Studio: Breaking Glass Pictures
Director: Stewart Sparke
Writer: Paul Butler, Stewart Sparke
Producer: Paul Butler, Stewart Sparke
Stars: Anna Dawson, Michaela Longden, Daniel S. Thrace, Johnny Vivash, Zach Lee, Libby Wattis, David Shackleton
A marine biologist descends into madness after encountering an ancient creature underwater.
Dr. Olive Crown, a marine biologist specializing in oceanic trenches, is submerged deep in the sea to test a driven doctor’s experimental exosuit. An enormous creature unlike anything catalogued by science suddenly envelops Olive, simultaneously terrorizing and entrancing her as she is nearly crushed by the beast’s powerful tentacles.
Olive survives. The suit doesn’t. Olive says nothing of what she saw in the water, keeping lips sealed even tighter when she discovers an egg came back lodged in her oxygen tank too.
Olive takes the egg home to the house shared with her boyfriend Matt. There, the egg births a small cephalopod whose ink attack entrances Olive once more. Maternally bonded to the beast because of these experiences, Olive undergoes unfathomable changes altering her mind as well as her body. Olive has unknowingly enslaved herself to an ancient race, and her creature is the key to these Elder Gods rising once again.
The literary works of H.P. Lovecraft have had incalculable influence on horror fiction, though I think there are two reasons why we don’t see more of his stories and style adapted to film. The first is that Lovecraft’s kaiju-sized creatures with sanity-shattering visages are too grotesquely grandiose to convincingly create onscreen without a multimillion-dollar budget. The second is that Lovecraft’s predominantly first-person prose is so steeped in intangible dreamscapes that it doesn’t translate smoothly into live-action energy.
Personally, I’m such a fan of Lovecraft’s mythos that any attempt at a Cthulhu-inspired movie automatically earns my attention. And when a well-meaning indie without the money to overcome that first hurdle, and not necessarily enough story substance to overcome the second, takes aim and fires its best shot anyway, I’m inclined to award some credit for executing on undeterred ambition alone.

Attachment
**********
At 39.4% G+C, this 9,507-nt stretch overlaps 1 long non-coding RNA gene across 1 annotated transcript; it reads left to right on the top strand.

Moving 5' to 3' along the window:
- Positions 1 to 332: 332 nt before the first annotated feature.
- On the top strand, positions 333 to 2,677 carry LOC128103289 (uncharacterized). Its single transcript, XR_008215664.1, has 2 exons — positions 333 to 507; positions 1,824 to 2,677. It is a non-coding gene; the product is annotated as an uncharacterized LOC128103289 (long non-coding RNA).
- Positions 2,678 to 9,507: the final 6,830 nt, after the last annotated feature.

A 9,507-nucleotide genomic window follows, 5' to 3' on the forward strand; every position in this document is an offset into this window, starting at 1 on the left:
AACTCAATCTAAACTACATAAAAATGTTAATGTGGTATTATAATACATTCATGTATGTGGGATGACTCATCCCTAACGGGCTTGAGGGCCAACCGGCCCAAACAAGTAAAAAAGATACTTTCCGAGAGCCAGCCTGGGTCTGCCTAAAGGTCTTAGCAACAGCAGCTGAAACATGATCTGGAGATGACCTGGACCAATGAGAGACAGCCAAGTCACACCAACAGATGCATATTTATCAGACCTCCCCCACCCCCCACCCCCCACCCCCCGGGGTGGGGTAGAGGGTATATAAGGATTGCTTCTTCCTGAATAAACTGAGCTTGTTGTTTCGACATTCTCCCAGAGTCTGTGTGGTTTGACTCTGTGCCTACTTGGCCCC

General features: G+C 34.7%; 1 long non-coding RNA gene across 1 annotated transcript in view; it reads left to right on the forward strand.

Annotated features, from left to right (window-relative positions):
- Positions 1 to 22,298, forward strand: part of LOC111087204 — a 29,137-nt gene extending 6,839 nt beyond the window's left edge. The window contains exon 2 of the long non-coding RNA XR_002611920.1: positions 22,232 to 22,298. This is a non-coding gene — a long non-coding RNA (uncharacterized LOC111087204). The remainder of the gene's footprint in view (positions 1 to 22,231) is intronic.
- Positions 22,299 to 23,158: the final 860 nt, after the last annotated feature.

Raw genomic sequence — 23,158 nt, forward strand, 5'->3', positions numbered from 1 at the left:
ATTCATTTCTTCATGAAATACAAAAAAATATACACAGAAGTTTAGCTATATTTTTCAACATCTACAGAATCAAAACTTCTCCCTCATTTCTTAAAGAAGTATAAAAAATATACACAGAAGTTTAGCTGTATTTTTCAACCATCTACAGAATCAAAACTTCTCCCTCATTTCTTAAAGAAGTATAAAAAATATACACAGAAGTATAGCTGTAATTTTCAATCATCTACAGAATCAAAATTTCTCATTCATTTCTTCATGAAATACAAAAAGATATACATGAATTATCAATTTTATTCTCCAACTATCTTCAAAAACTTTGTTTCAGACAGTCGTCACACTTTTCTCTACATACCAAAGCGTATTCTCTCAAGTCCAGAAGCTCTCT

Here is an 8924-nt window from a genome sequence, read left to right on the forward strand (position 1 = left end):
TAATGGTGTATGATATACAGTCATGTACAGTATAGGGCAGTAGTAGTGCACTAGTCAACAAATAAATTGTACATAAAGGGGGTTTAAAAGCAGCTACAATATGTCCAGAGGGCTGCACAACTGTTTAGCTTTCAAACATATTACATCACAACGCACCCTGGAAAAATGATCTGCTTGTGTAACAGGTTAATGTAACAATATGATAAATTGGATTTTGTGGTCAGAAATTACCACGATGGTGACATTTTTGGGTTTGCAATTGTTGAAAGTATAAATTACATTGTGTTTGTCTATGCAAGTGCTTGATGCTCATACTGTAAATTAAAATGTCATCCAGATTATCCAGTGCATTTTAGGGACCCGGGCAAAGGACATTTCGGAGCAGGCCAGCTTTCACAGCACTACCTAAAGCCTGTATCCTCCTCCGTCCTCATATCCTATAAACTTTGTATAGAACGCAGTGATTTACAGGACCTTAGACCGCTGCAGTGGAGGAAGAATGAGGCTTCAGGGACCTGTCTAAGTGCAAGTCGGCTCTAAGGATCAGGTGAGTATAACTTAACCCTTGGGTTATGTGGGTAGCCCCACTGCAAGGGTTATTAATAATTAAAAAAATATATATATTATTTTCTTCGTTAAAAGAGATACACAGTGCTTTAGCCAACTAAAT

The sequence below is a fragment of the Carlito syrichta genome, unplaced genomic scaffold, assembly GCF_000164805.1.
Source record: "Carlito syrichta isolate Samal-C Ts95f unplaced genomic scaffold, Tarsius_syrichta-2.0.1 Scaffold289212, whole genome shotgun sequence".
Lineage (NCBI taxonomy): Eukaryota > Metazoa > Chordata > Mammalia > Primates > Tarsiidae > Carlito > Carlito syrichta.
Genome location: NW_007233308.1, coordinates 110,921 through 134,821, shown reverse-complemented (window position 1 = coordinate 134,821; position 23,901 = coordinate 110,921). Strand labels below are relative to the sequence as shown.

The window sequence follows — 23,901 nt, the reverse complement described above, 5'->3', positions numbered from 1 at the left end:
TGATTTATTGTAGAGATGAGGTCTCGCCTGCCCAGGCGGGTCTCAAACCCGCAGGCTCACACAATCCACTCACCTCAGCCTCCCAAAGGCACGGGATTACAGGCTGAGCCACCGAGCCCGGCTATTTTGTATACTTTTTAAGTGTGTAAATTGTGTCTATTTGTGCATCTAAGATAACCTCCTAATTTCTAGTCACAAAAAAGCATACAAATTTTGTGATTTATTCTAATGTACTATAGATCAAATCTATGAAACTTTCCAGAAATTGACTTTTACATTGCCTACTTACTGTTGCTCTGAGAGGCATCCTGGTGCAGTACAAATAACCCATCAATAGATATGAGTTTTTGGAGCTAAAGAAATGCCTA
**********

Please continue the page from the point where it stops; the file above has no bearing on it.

Such is the case with “The Creature Below.” While its digitally-enhanced shots are to CGI what a stick figure flipbook is to animation, the movie’s deep desire to evoke Lovecraftian over and undertones pokes through despite relying on shoestring special effects. And even though its portrait of one woman’s unraveling doesn’t create an avenue for a rapid-fire pace, intrigue pulsates in the atmosphere that pushes “The Creature Below” above passable for a DTV horror film.
Acting doesn’t shake the earth like a Deep One rising from the depths or anything, although it is above board considering how little the script contributes to characterizations. Olive’s sister Ellie goes from supporting player to important person in the third act for example, yet the only personality development she has prior to this point is as a predictable corner in a love triangle involving her sister’s boyfriend.
“The Creature Below” could be bolstered by a substantial subplot or two. But these soap opera clichés aren’t solid enough for patching those holes.
When teeth aren’t grinding at animated enhancements of boats in backgrounds or other beast appendages, the movie makes do with suitably slimy practical props. Combined with a score echoing the synth styling of “Prince of Darkness,” there is a VHS vibe lurking about that gives everything a throwback terror tinge without being in your face about any 1980s-ness.
That vibe is where the movie is often effective. “The Creature Below” is built on a lot of silent staring accentuated by subtle music and cerebral swaths meant to illustrate Olive’s psychological descent. That only affords bark as a bare-fanged, traditionally thrilling creature feature, though the movie retains its bite as a low-budget Lovecraft suspense piece.
If you can get past the choppy CGI, which is somewhere south of that used in SyFy and The Asylum’s most slapdash collaborations, and get into the slowly smoldering mood, which may be a higher hurdle for some, “The Creature Below” can be oddly intoxicating. It’s a small-scale production confined to a single location for a large part of its duration, with only a half-dozen essential speaking parts. Yet its tone is mostly on the mark to get the most bang from what little ammo it is afforded by that arsenal.
Review Score: 65